Vernon’s Vasek Pospisil made a little slice of Canadian history at the Rogers Cup Friday morning in Montreal.
Pospisil became the first Canadian tennis player since Mike Belkin in 1969 to reach the final four of the event, once called the Canadian Open, when his opponent Nikolay Davydenko retired due to illness in their quarterfinal match. Pospisil, 23, was leading 3-0 in the first set when the Russian retired.
The Saturday semifinal became an all-Canadian affair after Thornhill, Ont.’s Milos Raonic, the 11th seed, rode the spirited support of the centre court crowd for a 7-6 (2), 4-6, 6-4 victory over Ernests Gulbis of Latvia Friday afternoon.
Gulbis had taken out second-seeded Andy Murray on Thursday.
Pospisil is now guaranteed $129,000 in the $3.5 million tennis tournament.
The last time two Canadians participated in the quarterfinals of their home tournament was 1989. The last time a Canadian was in the final was 1958, when Robert Bedard won the last of his three titles.
It will be the first meeting between Raonic and Pospisil in an ATP Tour tournament. Pospisil holds a 3-1 edge in their four meetings in lower level events, but Raonic took the most recent match in 2010.
“Exciting match,” Pospisil told Tennis Canada. “Two Canadians in the semifinal, one guaranteed to be in the final. It’s a historic moment for tennis in Canada.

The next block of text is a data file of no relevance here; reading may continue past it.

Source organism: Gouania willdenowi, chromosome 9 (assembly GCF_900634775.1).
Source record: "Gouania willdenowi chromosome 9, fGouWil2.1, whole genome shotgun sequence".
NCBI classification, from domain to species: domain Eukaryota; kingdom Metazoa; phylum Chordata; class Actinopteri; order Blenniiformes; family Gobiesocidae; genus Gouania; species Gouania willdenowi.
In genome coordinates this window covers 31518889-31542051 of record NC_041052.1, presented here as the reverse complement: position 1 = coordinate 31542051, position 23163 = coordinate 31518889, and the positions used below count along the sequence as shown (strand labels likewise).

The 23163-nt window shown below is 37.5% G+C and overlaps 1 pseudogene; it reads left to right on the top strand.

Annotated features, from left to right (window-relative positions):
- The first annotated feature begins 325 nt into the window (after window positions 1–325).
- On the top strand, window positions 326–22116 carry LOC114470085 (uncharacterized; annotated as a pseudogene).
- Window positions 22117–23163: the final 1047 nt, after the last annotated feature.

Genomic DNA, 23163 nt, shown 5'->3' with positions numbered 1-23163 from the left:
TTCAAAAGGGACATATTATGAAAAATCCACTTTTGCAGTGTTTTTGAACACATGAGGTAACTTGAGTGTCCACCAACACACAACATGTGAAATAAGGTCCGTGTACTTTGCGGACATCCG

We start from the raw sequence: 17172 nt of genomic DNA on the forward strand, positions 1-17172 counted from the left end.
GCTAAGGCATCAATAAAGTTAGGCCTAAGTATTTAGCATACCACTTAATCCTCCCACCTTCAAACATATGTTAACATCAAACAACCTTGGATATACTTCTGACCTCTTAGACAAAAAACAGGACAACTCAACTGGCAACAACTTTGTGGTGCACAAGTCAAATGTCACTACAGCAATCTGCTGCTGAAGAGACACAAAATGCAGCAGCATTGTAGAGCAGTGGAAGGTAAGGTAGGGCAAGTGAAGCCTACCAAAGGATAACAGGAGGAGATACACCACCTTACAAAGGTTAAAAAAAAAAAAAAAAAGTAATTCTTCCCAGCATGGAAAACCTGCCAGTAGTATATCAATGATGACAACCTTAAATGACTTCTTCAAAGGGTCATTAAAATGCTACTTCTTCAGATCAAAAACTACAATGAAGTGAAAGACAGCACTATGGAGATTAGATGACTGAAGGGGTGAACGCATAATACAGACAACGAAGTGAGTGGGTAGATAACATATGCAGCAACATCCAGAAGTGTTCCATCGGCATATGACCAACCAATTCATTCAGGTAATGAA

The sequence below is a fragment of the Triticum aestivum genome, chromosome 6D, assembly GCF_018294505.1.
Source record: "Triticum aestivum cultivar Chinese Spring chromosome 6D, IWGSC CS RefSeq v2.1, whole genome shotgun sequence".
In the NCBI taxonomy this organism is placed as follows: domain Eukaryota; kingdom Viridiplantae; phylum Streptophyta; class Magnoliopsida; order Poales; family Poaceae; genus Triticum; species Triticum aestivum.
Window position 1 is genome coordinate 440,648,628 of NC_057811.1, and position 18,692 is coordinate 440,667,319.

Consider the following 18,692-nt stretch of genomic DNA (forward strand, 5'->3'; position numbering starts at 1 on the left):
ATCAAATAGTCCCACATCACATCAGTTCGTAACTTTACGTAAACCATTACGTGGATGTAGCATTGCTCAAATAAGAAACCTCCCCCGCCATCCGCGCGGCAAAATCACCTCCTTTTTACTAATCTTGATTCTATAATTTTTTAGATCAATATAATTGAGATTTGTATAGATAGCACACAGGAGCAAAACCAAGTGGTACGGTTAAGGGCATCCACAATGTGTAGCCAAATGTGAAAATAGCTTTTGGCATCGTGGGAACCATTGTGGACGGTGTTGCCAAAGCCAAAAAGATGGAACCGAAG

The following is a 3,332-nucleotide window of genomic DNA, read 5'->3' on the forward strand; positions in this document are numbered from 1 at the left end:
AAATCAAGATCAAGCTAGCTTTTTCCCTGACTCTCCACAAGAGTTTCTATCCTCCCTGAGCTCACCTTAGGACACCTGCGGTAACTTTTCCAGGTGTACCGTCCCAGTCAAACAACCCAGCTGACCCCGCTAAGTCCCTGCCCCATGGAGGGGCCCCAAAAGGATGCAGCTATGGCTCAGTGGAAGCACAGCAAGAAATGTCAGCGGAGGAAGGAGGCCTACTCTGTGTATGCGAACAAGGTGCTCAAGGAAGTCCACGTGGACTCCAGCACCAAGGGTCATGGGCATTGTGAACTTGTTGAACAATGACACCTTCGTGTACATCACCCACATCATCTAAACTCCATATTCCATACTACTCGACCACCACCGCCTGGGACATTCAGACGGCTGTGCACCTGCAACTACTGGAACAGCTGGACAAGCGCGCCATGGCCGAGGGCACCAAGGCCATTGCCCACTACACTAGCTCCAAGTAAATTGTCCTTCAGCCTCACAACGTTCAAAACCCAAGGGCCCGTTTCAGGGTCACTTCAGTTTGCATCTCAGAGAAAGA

“We obviously know each other very well. Since we were little kids. You’ve got to give the edge to Milos, for sure. I have the edge in terms of head-to-head (matchups), but things have changed in the last two years. My run here doesn’t change anything here in terms of that. But we’ll see how it goes.”
Top seed and defending champion Novak Djokovic of Serbia played No. 4 Rafael Nadal of Spain in the other semifinal Saturday.
In the past two years, the hard-serving, 22-year-old Raonic has risen to No. 13 in the world rankings, a record for a Canadian.
Pospisil has taken a slower path, but is on a roll of late. He won a Challenger series tournament last week in Vancouver, then kept it going in Montreal with wins over John Isner, Radek Stepanek, fifth-seeded Tomas Berdych and Davydenko, a former world No. 3 who is now ranked 47th.
Combining his tourney win in Vancouver with his stellar run in Montreal, Pospisil should vault into the ATP top 50. He was a career high No. 71 heading into the Rogers Cup.